USA Today's Page on McCain's Al Qaeda-Iran falsehood: "[M]ost Americans can't tell you the difference between Sunnis and Shiites, either"
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On Hardball, USA Today Washington bureau chief Susan Page asserted of John McCain's admittedly false claim that "[i]t's common knowledge and has been reported in the media that Al Qaeda is going back into Iran and is receiving training and are coming back into Iraq from Iran": "I think it's a verbal error. And, you know, most Americans can't tell you the difference between Sunnis and Shiites, either."
During the March 20 edition of MSNBC's Hardball, while discussing Sen. John McCain's admittedly false claim on March 18 that "[i]t's common knowledge and has been reported in the media that Al Qaeda is going back into Iran and is receiving training and are coming back into Iraq from Iran," MSNBC senior campaign correspondent Tucker Carlson asserted, "This is ridiculous. He misspoke." After host Chris Matthews asked, "Did he do it on purpose? Did he conflate on purpose, like the terrorists with 9-11 and Iraq?" USA Today Washington bureau chief Susan Page asserted, "I think it's a verbal error. And, you know, most Americans can't tell you the difference between Sunnis and Shiites, either." Matthews responded, "Well, they're not leading the campaign for war either." Carlson's and Page's characterization of events followed a pattern -- documented by Media Matters for America -- of media figures echoing the McCain campaign's assertion that he simply "misspoke" without noting that McCain made the misstatement twice during the press conference and also to nationally syndicated radio host Hugh Hewitt during a March 17 interview.
Media Matters documented that several MSNBC journalists and anchors, like Carlson, have dismissed McCain's gaffe. By contrast, on the March 19 edition of MSNBC's Countdown with Keith Olbermann, Newsweek's Jonathan Alter stated of McCain that "[h]e has gotten a lot of breaks over the years for being imprecise from the press." Additionally, during the March 19 edition of MSNBC Live, after airing a condensed clip of McCain's misstatement, NBC News political director Chuck Todd asserted: "[T]his was not a onetime slip and so, you know, this just shows you how much bank -- how much of the foreign policy experience stuff he's got in the bank, because had [Sen. Hillary] Clinton or [Sen. Barack] Obama done something like this, this would have been played on a loop, over and over, and would have absolutely hurt them politically."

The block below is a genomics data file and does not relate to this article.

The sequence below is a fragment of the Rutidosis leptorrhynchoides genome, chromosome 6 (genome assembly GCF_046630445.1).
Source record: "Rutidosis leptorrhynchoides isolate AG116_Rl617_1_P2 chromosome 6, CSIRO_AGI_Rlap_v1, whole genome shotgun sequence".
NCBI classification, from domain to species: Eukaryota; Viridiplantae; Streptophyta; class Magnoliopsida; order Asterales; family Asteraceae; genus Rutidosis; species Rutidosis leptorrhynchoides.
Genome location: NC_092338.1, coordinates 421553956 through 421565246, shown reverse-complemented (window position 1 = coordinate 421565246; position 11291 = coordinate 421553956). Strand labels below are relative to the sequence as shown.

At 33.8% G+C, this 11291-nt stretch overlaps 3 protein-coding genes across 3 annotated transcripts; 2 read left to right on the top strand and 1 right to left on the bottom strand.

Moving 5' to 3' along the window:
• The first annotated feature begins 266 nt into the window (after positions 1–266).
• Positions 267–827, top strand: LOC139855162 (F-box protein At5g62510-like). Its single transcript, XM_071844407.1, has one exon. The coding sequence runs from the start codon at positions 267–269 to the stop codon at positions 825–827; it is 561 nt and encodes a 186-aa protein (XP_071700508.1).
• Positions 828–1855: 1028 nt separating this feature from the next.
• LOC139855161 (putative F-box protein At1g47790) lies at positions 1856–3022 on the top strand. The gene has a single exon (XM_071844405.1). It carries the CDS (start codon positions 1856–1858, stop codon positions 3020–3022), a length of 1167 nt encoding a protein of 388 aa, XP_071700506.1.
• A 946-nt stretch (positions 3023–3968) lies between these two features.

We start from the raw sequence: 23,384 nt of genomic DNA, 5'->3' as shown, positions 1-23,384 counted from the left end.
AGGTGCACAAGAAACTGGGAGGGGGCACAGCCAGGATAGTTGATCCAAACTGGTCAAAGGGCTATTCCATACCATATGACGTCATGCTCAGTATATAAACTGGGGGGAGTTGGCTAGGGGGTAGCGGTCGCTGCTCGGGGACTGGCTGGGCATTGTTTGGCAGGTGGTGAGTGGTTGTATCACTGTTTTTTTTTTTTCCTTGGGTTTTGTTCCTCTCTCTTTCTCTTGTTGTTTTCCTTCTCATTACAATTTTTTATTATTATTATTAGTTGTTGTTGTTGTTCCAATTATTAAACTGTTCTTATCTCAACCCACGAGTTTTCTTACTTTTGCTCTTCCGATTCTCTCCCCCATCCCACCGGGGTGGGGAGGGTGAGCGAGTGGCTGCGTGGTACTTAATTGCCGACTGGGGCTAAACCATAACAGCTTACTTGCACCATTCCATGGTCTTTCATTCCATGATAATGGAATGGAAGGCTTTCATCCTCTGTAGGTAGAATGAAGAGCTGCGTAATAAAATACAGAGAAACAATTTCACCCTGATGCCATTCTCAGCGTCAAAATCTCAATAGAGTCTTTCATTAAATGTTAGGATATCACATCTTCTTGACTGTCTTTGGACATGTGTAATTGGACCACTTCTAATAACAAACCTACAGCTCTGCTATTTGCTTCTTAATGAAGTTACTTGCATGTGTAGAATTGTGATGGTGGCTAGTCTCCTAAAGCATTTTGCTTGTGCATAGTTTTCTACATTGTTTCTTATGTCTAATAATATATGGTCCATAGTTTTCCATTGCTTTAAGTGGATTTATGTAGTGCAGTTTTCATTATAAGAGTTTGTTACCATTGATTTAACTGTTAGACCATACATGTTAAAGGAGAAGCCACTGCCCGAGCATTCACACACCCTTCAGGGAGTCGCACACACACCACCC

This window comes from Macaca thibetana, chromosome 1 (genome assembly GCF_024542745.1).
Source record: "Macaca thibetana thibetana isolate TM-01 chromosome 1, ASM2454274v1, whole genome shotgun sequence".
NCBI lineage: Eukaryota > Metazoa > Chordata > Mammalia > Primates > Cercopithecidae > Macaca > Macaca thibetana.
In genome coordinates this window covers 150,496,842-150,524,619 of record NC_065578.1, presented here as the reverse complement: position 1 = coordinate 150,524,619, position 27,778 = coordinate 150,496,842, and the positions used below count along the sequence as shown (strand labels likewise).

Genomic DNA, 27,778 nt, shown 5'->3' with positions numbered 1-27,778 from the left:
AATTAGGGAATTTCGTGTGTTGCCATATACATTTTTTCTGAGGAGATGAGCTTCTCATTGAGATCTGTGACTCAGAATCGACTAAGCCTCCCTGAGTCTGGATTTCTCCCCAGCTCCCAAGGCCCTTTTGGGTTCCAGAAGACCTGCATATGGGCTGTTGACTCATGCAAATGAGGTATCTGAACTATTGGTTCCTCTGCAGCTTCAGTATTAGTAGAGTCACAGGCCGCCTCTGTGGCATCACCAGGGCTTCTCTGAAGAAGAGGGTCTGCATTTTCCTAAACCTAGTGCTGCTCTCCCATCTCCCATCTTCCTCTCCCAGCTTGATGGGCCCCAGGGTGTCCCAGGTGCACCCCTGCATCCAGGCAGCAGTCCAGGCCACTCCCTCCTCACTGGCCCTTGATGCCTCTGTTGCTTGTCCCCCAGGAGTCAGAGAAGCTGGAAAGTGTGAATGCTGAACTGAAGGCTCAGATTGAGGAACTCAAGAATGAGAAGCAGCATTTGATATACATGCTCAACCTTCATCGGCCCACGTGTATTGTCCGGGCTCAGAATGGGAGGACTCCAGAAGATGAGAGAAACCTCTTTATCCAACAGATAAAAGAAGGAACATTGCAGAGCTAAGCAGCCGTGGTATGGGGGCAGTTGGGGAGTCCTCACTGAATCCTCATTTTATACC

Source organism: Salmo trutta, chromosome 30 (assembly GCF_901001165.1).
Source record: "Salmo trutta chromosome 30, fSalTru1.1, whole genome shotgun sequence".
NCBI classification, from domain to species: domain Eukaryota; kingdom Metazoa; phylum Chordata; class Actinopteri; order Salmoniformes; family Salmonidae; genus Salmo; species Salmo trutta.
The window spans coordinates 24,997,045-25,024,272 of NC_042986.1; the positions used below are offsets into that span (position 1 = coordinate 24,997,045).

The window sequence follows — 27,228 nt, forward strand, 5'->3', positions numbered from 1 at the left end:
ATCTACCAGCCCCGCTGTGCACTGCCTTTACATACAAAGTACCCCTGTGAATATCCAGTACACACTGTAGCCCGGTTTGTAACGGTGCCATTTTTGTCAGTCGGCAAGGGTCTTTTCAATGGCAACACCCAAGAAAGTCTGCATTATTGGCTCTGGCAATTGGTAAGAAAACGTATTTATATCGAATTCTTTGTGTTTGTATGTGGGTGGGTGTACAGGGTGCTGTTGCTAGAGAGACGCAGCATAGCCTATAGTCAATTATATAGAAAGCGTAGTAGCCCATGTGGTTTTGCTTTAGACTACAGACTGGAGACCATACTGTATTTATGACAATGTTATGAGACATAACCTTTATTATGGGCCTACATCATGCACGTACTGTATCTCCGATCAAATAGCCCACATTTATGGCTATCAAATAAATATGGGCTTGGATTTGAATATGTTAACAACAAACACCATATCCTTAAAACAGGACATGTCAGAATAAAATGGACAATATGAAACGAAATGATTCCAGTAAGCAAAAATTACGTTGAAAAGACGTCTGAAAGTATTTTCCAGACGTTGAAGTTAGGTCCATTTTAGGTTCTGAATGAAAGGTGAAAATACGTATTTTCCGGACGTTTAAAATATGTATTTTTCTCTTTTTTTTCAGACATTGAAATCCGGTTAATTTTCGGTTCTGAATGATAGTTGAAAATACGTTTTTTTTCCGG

From the March 20 edition of MSNBC's Hardball with Chris Matthews:
MATTHEWS: Let me ask you this question: Did John McCain boot it by not really being clear about who our guys and women are fighting and dying for to fight over there?
E. STEVEN COLLINS (radio talk show host): You know, Chris, it's so interesting to me to see him stand there and have to have a United States senator in Lieberman remind him that it's the Shiites, and to just see him not know that at this critical stage in the campaign, because the whole Middle East trip was really about him showing to be presidential. I mean, you look at that and you say, this looked great, and he doesn't know what is essentially an important fact about that part of the Middle East.
MATTHEWS: You're wincing?
CARLSON: Well, look, I've spent a lot of time with McCain talking about foreign policy. I don't agree with McCain's foreign policy, by and large. I don't. I think it's utopian. But the guy knows a lot. This is ridiculous. He misspoke.
MATTHEWS: OK. Second alternative. Second assessment. Did he do it on purpose? Did he conflate on purpose, like the terrorists with 9-11 and Iraq? Did he purposely say we're facing a threat --
PAGE: No, no.
CARLSON: Boy, no. I actually don't give McCain credit for that level of guile. I just don't -- I don't think that's him.
MATTHEWS: So it's a verbal error, that's all?
PAGE: I think it's a verbal error. And, you know, most Americans can't tell you the difference between Sunnis and Shiites, either, so I'm not sure --
MATTHEWS: Well, they're not leading the campaign for war either.
PAGE: True. But there's no question he actually knows a lot about this area, and I think, you know, he travels a lot, he campaigns --
COLLINS: Yeah, but he made this mistake more than once.
MATTHEWS: I don't know how you can say that Al Qaeda is being trained in Iran. Go ahead, E. Steven.
COLLINS: No, no, no. He made this mistake more than once. And I don't know. It's like, first of all, fundamentally, I'm curious as to how he can be so sure that most of America wants us to remain for 10 or 20 or 100 years in Iraq, and run on that, and to be to so close to the Bush administration. It's amazing to me.